Now let me tell you about the largest and oldest quench oil manufacturer of them all- Houghton International (http://www.houghtonintl.com/) and the good news is that they like your business just as much as anybody else’s, and make some of the finest quenchant to boot! I would use Houghton products, and have set up friends in industry with them, if I wasn’t already completely set up with Parks oils. If you visit their website they also have some fantastic informative articles about heat treating as well. On the recommendation of a friend who is very much involved in the technical end of R&D at Houghton I would suggest Houghto-Quench 3440 for when you want to approach water quenching speeds. My friend assures me that it is just about the fastest oil you can get. Houghto-Quench 3430 is less severe and good for a wide range of alloys in blade sizes.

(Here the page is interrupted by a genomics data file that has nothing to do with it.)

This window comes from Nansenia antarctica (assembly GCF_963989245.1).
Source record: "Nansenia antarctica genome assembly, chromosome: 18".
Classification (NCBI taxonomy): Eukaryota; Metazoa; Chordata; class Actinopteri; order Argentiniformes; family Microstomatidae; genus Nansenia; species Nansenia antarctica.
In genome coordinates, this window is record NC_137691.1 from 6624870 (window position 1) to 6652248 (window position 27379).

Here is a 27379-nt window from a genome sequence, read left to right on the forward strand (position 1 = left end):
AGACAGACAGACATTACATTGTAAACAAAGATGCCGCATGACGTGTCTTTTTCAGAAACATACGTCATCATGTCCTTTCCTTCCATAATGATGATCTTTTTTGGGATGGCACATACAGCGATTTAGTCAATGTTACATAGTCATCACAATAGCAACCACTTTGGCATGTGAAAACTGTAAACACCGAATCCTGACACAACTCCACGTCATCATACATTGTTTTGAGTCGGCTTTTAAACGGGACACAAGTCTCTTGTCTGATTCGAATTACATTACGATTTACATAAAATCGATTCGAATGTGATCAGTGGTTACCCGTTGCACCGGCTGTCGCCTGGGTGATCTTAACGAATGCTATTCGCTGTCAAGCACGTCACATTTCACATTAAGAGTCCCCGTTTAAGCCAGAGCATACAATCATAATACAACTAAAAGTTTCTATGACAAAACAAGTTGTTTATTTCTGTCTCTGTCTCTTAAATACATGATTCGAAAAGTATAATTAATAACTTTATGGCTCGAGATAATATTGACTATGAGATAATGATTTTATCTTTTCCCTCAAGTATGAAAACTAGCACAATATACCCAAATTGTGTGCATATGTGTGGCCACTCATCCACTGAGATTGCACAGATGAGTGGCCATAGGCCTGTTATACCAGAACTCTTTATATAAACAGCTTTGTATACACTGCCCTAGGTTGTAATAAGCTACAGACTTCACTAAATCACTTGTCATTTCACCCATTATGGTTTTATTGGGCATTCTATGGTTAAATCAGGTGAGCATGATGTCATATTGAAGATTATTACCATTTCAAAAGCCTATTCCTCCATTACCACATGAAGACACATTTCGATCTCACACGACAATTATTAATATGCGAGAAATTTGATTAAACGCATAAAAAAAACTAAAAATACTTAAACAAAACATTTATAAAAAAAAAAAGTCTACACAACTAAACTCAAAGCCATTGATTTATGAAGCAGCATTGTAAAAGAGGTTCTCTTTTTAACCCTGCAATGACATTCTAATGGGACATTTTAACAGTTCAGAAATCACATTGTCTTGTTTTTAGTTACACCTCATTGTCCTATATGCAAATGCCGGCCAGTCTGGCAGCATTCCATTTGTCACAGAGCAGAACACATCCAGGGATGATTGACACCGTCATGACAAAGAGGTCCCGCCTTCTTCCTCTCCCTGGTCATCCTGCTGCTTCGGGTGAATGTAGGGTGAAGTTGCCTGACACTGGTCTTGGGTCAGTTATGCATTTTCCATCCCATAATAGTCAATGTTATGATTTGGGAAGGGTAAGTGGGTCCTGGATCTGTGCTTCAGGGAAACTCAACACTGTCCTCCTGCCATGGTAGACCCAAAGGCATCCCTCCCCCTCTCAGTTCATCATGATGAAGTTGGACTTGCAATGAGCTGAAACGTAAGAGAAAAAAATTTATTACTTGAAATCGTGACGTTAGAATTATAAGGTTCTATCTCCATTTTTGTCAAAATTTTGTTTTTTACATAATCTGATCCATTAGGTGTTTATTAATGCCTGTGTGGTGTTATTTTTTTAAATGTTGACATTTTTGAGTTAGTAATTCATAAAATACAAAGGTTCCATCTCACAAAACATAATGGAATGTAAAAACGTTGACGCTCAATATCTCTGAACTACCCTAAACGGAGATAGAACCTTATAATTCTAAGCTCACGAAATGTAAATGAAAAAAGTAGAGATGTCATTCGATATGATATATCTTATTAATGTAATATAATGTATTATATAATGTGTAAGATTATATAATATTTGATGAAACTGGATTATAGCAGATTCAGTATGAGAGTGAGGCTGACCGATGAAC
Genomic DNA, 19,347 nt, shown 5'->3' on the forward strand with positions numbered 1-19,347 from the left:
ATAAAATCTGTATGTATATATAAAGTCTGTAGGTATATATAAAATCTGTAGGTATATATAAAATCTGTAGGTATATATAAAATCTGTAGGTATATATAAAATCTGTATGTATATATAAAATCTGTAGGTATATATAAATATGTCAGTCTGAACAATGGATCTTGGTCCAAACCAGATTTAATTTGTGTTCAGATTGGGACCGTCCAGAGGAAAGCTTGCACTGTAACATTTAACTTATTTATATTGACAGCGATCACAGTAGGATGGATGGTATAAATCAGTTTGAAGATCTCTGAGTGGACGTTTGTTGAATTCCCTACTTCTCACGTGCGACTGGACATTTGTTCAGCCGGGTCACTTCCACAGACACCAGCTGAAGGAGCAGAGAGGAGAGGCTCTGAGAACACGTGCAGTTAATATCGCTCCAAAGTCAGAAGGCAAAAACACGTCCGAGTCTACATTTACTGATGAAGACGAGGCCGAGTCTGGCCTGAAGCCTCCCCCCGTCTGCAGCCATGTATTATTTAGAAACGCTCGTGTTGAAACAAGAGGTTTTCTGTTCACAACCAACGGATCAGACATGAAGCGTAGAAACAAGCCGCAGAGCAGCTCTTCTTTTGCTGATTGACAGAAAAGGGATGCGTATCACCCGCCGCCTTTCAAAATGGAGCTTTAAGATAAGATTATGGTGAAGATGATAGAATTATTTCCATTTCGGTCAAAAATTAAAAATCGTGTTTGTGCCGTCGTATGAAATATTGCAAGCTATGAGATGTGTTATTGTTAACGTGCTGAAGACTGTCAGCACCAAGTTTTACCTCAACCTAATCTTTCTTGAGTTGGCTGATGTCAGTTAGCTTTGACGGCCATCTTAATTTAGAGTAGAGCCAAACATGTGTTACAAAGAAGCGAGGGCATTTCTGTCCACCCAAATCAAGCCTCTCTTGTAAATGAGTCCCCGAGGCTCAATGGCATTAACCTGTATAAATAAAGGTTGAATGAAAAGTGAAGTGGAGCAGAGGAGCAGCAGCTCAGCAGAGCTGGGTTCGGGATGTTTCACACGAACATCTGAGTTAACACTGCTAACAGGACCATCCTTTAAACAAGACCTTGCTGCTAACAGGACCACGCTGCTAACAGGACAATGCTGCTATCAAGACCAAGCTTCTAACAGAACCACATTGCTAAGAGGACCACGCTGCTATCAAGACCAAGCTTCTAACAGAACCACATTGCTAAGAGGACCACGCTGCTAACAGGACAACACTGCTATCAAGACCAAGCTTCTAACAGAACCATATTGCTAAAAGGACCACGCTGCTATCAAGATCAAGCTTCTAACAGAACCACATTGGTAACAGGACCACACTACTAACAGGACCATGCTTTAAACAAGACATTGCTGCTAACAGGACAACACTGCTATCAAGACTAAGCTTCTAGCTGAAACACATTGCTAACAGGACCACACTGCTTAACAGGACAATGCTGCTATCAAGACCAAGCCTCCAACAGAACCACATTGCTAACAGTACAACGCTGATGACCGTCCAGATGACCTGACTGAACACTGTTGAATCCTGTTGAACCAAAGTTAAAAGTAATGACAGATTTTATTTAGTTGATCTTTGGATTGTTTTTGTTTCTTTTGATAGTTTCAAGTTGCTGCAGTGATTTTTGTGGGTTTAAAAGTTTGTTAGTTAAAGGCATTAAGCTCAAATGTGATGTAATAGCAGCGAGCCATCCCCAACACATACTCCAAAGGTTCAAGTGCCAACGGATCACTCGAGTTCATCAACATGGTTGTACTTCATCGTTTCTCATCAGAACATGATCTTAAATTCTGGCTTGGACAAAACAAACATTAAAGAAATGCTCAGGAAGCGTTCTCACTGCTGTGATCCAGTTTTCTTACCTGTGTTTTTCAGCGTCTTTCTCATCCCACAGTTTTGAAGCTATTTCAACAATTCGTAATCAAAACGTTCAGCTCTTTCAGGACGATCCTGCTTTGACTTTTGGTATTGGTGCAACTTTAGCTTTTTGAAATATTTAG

.

wow I am hosed it seems

I use 5160 and 1084

they use different oils

grrrr gonna have to come off the $$$ it seems

DJJ
09-10-2010, 10:29 AM
I have high speed quenching oil from McMaster-Carr,would that be a good choice for 1080? What about 5160,something slower? like canola oil?or would the high speed M-C work well for either of these 2 steels?

Kevin R. Cashen
09-11-2010, 07:21 AM
5160 is very forgiving and doesn't really have enough carbon to create the extreme stresses that lead to problems like you can have with overquenching something like O1.

Leatherface
09-12-2010, 06:56 PM
so you can get away with using the quicker oils for 5160?? WOOHOO

My wallet thanks you!